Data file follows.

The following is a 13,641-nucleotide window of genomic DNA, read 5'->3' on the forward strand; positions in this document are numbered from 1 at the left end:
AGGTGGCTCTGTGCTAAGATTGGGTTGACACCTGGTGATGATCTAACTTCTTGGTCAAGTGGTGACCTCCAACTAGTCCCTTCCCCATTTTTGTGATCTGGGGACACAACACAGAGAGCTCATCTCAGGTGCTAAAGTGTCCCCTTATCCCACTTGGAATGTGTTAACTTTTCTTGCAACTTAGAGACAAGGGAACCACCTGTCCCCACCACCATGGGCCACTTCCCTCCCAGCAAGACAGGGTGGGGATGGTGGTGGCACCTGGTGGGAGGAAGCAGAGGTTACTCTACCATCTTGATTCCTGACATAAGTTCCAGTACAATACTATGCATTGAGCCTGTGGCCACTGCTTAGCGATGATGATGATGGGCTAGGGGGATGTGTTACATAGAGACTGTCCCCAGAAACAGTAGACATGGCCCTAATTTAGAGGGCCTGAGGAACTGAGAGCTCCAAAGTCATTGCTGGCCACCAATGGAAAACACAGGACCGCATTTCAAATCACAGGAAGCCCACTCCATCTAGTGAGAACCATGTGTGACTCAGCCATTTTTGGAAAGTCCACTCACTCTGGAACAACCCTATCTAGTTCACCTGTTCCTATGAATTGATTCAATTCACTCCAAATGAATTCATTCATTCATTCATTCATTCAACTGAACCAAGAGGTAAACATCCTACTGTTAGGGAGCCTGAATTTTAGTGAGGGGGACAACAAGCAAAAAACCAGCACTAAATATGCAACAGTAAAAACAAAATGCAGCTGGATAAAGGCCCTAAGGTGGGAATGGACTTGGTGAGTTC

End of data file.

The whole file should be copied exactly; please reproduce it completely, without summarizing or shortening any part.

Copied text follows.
The following is a 13,641-nucleotide window of genomic DNA, read 5'->3' on the forward strand; positions in this document are numbered from 1 at the left end:
AGGTGGCTCTGTGCTAAGATTGGGTTGACACCTGGTGATGATCTAACTTCTTGGTCAAGTGGTGACCTCCAACTAGTCCCTTCCCCATTTTTGTGATCTGGGGACACAACACAGAGAGCTCATCTCAGGTGCTAAAGTGTCCCCTTATCCCACTTGGAATGTGTTAACTTTTCTTGCAACTTAGAGACAAGGGAACCACCTGTCCCCACCACCATGGGCCACTTCCCTCCCAGCAAGACAGGGTGGGGATGGTGGTGGCACCTGGTGGGAGGAAGCAGAGGTTACTCTACCATCTTGATTCCTGACATAAGTTCCAGTACAATACTATGCATTGAGCCTGTGGCCACTGCTTAGCGATGATGATGATGGGCTAGGGGGATGTGTTACATAGAGACTGTCCCCAGAAACAGTAGACATGGCCCTAATTTAGAGGGCCTGAGGAACTGAGAGCTCCAAAGTCATTGCTGGCCACCAATGGAAAACACAGGACCGCATTTCAAATCACAGGAAGCCCACTCCATCTAGTGAGAACCATGTGTGACTCAGCCATTTTTGGAAAGTCCACTCACTCTGGAACAACCCTATCTAGTTCACCTGTTCCTATGAATTGATTCAATTCACTCCAAATGAATTCATTCATTCATTCATTCATTCAACTGAACCAAGAGGTAAACATCCTACTGTTAGGGAGCCTGAATTTTAGTGAGGGGGACAACAAGCAAAAAACCAGCACTAAATATGCAACAGTAAAAACAAAATGCAGCTGGATAAAGGCCCTAAGGTGGGAATGGACTTGGTGAGTTC